Cigar Society of Chicago
Aviation's Tombstone Mentality, with
                              Elizabeth Hoppe

                                                                                                             Photo credit: James Christie
The 1998 Swissair crash led critics to accuse the Federal Aviation Administration (FAA) of a tombstone mentality, meaning that the agency only mandates changes to regulations after a fatality has occurred. But why would an agency dedicated to safety develop such a mentality? One of the key problems concerns the Cost-Benefit Analysis approach to decision making. The agency decided that the costs to make the necessary repairs would be too great of a burden for the airlines and only required the changes after 229 people lost their lives. While the tombstone mentality critique has fallen out of use, it appears that this mentality is alive and well in today's aviation industry. From the certification process of the Boeing 737 MAX to the spread of Covid-19, the industry tends to address problems much too late. Using anticipatory technology ethics, I will attempt to show how ethical theory can play a role in overcoming the tombstone mentality. If Boeing had utilized anticipatory technology ethics in the design phase of the 737 MAX, the designers could have foreseen the need for enhanced pilot training on the new technologies. Concerning Covid-19, people were already aware of the potential for disease spread from air travel, and an anticipatory ethics approach to decision making could have helped mitigate the spread of Covid-19. Of course, anticipatory ethics is not without faults, but including it within the decision-making process could help prevent some of the problems impacting the aviation industry today.

Tuesday, June 23, 2020
5:30-7:00 pm CDT

Sign in 5:00-5:30 pm for informal cigar and cocktail chatter.
The event will be called to order at 5:30.
There will be a Q&A session following the lecture. Audience participation is invited.
The event will conclude at 7 pm.
An (optional) discussion and cocktail party will continue after the event.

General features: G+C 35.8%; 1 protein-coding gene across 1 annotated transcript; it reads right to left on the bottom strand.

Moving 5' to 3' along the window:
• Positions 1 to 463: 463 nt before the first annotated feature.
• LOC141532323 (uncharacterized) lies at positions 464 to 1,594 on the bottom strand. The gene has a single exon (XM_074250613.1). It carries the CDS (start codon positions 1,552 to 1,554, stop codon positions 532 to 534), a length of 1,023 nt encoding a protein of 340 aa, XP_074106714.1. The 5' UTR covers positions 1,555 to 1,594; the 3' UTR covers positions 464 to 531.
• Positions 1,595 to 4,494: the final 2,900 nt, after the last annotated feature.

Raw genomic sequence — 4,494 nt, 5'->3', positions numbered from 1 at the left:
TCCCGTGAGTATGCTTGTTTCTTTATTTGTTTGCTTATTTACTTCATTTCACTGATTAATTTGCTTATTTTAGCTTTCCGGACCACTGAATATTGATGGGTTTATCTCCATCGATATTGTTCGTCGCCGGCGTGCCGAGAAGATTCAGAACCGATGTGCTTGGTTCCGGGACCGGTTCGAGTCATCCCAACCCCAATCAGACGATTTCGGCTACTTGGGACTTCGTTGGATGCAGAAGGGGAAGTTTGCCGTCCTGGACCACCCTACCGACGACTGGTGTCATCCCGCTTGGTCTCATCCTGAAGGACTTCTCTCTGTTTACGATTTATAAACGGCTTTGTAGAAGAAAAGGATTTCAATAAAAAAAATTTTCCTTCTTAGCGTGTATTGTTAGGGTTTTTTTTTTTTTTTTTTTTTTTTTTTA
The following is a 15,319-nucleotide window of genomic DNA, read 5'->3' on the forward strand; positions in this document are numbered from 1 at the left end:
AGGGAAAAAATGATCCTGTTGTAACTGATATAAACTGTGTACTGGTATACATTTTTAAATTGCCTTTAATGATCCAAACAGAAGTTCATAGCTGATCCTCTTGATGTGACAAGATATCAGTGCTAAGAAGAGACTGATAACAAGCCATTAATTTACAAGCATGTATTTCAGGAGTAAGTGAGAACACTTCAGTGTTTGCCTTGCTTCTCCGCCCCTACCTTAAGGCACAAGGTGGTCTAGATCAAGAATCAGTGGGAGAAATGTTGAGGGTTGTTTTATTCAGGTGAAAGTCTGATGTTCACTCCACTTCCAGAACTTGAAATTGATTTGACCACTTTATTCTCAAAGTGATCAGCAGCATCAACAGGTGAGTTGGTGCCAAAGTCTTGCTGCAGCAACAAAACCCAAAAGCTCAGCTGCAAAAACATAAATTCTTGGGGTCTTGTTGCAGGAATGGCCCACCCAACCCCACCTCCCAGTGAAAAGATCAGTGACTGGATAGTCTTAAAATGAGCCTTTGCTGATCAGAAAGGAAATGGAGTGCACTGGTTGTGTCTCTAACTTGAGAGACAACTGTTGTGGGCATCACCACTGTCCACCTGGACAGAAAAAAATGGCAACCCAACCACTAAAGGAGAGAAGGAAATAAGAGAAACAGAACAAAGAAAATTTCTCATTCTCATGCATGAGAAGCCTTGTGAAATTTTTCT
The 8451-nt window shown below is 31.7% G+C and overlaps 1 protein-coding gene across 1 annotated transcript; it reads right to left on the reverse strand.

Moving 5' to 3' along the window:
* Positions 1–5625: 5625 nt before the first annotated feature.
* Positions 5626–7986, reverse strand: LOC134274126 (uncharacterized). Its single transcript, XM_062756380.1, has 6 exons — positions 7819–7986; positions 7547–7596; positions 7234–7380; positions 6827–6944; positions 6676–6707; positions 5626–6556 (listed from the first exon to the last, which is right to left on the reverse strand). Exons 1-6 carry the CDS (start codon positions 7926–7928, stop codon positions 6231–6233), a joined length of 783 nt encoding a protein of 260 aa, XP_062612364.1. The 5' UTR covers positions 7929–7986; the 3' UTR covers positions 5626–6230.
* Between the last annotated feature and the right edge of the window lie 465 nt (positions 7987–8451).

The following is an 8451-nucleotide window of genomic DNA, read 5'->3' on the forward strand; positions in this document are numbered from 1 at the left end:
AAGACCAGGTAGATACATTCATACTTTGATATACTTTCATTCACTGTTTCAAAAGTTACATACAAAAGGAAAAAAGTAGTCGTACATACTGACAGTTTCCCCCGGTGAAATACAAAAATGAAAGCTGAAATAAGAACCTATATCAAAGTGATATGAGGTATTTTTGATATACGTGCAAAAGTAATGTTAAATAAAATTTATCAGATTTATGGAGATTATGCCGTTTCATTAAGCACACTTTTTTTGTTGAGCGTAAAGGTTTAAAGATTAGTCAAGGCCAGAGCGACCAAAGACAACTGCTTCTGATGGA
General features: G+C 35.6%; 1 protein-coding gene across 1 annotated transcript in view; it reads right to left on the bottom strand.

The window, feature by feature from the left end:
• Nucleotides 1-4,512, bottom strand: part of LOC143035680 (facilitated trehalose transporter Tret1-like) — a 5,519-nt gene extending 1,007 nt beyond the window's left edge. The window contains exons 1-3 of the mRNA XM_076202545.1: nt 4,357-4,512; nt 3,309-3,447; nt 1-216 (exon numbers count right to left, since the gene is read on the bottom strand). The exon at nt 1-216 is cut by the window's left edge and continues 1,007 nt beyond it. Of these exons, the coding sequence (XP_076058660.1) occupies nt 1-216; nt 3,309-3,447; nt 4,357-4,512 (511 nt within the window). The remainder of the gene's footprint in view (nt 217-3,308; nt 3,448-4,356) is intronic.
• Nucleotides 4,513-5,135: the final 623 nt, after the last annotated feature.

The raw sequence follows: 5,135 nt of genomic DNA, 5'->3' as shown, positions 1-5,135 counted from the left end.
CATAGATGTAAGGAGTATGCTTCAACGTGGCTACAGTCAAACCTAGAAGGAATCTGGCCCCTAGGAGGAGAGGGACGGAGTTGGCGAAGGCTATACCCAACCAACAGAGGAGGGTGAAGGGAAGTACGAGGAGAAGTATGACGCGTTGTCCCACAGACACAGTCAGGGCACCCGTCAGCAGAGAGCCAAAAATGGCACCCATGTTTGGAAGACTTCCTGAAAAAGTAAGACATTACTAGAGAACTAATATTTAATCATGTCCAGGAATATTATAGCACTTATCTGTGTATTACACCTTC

Be sure to have your cocktails and cigars at ready hand.

Register for this event.

Elizabeth Hoppe is Lecturer in Philosophy at Loyola University, where she has been teaching ethics and related topics for the past six years, and the editor of Ethical Issues in Aviation (2d ed. 2018).  Her research interests include ethics, applied ethics, and critical race theory.

Dr. Hoppe writes,

In 2000 I graduated from DePaul University with a PhD in Philosophy.  At the time I was interested in ancient Greek philosophy, especially Plato's metaphysics and his concepts of time and eternity.

As I began teaching at Lewis University (1999-2014), in the southwest suburbs of Chicago, I developed an interest in the field of Ethics and Applied Ethics. Because Lewis has a large aviation program, in 2003 I designed a course on Aviation Ethics because I thought it was important for the students of aviation to not only learn about Ethics broadly speaking, but also the ways in which ethical theories can apply to dilemmas that arise in the aviation industry. This resulted in my textbook, Ethical Issues in Aviation.

About the Cigar Society of Chicago

ONE OF THE OLDEST AND greatest traditions of the city clubs of Chicago is the discussion of intellectual, social, legal, artistic, historical, scientific, musical, theatrical, and philosophical issues in the company of educated, bright, and appropriately provocative individuals, all under the beneficent influence of substantial amounts of tobacco and spirits.  The Cigar Society of Chicago embraces this tradition and extends it with its Informal Smokers, University Series lectures, and Cigar Society Dinners, in which cigars, and from time to time pipes and cigarettes, appear as an important component of our version of the classical symposium.  To be included in the Cigar Society's mailing list, write to the secretary at